“It’s special and different when you come over and know so many people on the other side. I’ve worn that (Braves) uniform since I was four,” Troy said.
“It’s definitely different looking across the field, when I’m on the top step seeing him on the other top step,” he added.
This offseason, at the tender age of 29, Troy, a Braves draftee with a brief minor league playing career, was promoted to role of one of two Astros hitting coaches. He got to the bigs as a coach long before he would have ever arrived as a player, even if his own bat had shown more life (he hit .226 in two seasons).
“He was probably like me as a hitter — challenged. He inherited that, and foot speed,” laughed Brian. You see, when you’re peers in baseball, you bust each other’s chops.
There had been other spring encounters between father and son.
As a Braves minor leaguer, Troy had gotten in a couple swings when dad was the team’s third base coach. Troy counts as one of his favorite memories, “playing in a big league spring training game, being in the box and being able to look down and see (his father) at third base — before I hit into a double play.” Self-depreciation is another Snitker trait.
Last year, while serving as an Astros minor league hitting coach, Troy was with the team in spring and even exchanged lineup cards with his father at home plate before the first pitch. They kept that same engagement Monday.
This time, though, they were together as major leaguers. And, if his father wasn’t outwardly proud of his son’s rapid rise to a position on a team that has won 204 games and one World Series the last two seasons, there’d have been reason to hospitalize him.
Explaining his boy’s success, Snitker pointed to, “the hard work, the dedication, his people skills.
“He’s a good blend of the new-age analytics and was raised in the old-school ways of doing things. He’s young enough and bright enough that he embraces the new analytical age and he gets that. It makes him even more that much of an asset to a team.
“I think he’s one of those guys who understands how hard this game is.”
There is no doubt that having baseball as a nanny was beneficial in putting Troy on the fast track. One of two Snitker children — his sister is Erin — Troy grew up at the park. As a youngster, he’d take grounders from former Braves second baseman Glenn Hubbard. He’d tag along on minor league bus rides, playing cards in the back when he was old enough. When the minor leaguers would go out for lunch, they’d grab the Snitker kid and take him along, a part of the team.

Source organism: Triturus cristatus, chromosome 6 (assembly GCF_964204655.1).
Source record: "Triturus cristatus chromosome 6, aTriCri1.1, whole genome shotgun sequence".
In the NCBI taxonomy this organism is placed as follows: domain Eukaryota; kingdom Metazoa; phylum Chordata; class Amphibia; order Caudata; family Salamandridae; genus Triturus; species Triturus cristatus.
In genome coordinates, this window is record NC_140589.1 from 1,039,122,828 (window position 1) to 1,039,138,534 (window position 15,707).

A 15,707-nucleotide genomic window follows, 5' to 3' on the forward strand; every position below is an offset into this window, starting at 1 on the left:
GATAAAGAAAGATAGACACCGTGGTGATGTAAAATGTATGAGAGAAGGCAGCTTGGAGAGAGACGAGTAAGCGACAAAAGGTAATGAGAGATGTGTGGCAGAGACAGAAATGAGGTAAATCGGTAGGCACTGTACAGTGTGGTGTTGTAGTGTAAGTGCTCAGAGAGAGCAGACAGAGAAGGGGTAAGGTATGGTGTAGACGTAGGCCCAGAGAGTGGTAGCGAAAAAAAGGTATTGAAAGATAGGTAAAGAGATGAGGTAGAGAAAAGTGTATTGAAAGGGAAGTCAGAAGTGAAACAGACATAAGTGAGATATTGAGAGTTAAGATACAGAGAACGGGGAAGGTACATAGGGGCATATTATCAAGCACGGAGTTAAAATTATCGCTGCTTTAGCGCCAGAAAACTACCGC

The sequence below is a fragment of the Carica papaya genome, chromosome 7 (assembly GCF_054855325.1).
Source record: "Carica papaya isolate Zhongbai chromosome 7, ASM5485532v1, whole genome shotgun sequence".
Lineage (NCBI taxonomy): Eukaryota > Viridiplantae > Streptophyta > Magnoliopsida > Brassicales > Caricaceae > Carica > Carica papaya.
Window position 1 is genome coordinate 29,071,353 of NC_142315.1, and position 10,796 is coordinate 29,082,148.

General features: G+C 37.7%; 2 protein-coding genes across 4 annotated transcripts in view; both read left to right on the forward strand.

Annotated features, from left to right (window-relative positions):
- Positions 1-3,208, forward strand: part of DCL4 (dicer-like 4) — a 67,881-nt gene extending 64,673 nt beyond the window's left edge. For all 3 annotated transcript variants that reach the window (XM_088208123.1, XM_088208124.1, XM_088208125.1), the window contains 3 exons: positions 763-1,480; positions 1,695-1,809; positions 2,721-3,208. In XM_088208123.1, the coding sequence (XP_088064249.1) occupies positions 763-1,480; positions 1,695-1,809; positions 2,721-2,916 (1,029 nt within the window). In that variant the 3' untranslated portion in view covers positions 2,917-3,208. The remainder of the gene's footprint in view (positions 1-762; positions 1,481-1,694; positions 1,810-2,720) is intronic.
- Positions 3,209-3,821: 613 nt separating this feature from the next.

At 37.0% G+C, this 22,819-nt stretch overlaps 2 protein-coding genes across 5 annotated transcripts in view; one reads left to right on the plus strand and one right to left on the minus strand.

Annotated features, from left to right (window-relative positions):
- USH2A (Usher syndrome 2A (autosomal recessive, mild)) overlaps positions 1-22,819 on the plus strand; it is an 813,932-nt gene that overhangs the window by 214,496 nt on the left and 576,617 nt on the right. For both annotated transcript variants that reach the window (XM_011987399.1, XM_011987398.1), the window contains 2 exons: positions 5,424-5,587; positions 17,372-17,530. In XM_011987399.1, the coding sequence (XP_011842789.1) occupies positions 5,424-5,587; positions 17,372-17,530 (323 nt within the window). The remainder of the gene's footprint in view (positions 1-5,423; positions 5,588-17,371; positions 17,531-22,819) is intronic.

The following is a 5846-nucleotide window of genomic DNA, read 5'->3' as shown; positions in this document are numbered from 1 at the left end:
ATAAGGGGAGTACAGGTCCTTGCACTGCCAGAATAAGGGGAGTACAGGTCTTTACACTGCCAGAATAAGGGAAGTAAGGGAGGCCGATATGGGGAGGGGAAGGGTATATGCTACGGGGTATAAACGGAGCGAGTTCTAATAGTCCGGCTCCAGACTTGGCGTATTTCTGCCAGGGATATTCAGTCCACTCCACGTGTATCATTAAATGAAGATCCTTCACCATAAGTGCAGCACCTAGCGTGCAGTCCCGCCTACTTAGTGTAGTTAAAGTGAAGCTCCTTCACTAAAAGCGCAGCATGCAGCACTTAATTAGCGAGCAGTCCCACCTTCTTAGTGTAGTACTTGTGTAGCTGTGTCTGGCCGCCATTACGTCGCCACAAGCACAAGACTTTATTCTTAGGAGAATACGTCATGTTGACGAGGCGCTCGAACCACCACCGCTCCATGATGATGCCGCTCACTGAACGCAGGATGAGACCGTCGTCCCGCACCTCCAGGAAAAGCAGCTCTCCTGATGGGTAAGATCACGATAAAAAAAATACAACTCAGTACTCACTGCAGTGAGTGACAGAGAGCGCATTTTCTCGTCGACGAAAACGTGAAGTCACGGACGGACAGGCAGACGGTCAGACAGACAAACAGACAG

Along the way, he absorbed the lessons of his father.
“Ever since I started coming to the field with him when I was four, I was always around, I was always watching,” Troy said. “There were so many experiences and lessons. I saw how he handled himself and dealt with the players and the coaches and how he treated people. That was the biggest takeaway for me, being able to be there day-in and day-out and see how he did it all.
“It was special to be able to do it 15-20 years before (actually getting into the profession). That had a big impact on why I was able to get here at a younger age.”
When the Braves were in Miami for a game in 2011, Eddie Perez rushed up to Brian exclaiming, “We got him! We got him!” The team had taken Troy, a catcher, like his old man, in the 19th round. His playing career — complicated by a serious concussion — was a brief one, never rising above Single-A.
As Troy weighed the option of continuing on as a coach, his father might have stepped in with the cautionary tales of his own career. But Brian never felt the need.
“I think he knows (how tough it can be). He lived it,” Brian said. “He saw what I went through, what our family had to deal with. I’m the one thinking, oh, I’m missing a lot of stuff (at-home life). I don’t think our kids would change a thing. They liked chasing me around the southeast, the relationships they made, the interaction with adults. The things they experienced was good for them in their growth.”
There have been good days and bad days in Brian Snitker’s baseball life. Sharing a field with a son who was, by his presence, telling his father, “I want to do what you have always done, come what may,” has to be one of the really good times.
“I told (Astros manager AJ Hinch), he can’t help it. I raised him on a baseball field, a clubhouse, a bus. I’m probably to blame, because he doesn’t know any better than to do the baseball thing,” Brian said.